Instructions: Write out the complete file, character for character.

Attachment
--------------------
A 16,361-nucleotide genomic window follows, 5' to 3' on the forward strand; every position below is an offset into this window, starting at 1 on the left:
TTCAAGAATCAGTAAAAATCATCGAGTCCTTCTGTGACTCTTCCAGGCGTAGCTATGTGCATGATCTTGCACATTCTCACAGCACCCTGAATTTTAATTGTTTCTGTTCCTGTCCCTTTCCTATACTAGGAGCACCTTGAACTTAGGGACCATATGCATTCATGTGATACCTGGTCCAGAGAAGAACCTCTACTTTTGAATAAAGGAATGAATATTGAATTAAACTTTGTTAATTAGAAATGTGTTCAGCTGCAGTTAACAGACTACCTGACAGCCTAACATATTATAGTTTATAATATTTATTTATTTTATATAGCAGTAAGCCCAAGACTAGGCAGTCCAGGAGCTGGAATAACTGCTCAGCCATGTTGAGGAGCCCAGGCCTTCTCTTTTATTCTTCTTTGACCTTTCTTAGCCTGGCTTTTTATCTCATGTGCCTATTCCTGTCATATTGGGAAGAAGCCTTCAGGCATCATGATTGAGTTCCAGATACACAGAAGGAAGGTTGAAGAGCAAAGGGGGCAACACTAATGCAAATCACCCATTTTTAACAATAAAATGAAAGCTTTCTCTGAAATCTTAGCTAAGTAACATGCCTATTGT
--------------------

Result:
A 16,361-nucleotide genomic window follows, 5' to 3' on the forward strand; every position below is an offset into this window, starting at 1 on the left:
TTCAAGAATCAGTAAAAATCATCGAGTCCTTCTGTGACTCTTCCAGGCGTAGCTATGTGCATGATCTTGCACATTCTCACAGCACCCTGAATTTTAATTGTTTCTGTTCCTGTCCCTTTCCTATACTAGGAGCACCTTGAACTTAGGGACCATATGCATTCATGTGATACCTGGTCCAGAGAAGAACCTCTACTTTTGAATAAAGGAATGAATATTGAATTAAACTTTGTTAATTAGAAATGTGTTCAGCTGCAGTTAACAGACTACCTGACAGCCTAACATATTATAGTTTATAATATTTATTTATTTTATATAGCAGTAAGCCCAAGACTAGGCAGTCCAGGAGCTGGAATAACTGCTCAGCCATGTTGAGGAGCCCAGGCCTTCTCTTTTATTCTTCTTTGACCTTTCTTAGCCTGGCTTTTTATCTCATGTGCCTATTCCTGTCATATTGGGAAGAAGCCTTCAGGCATCATGATTGAGTTCCAGATACACAGAAGGAAGGTTGAAGAGCAAAGGGGGCAACACTAATGCAAATCACCCATTTTTAACAATAAAATGAAAGCTTTCTCTGAAATCTTAGCTAAGTAACATGCCTATTGT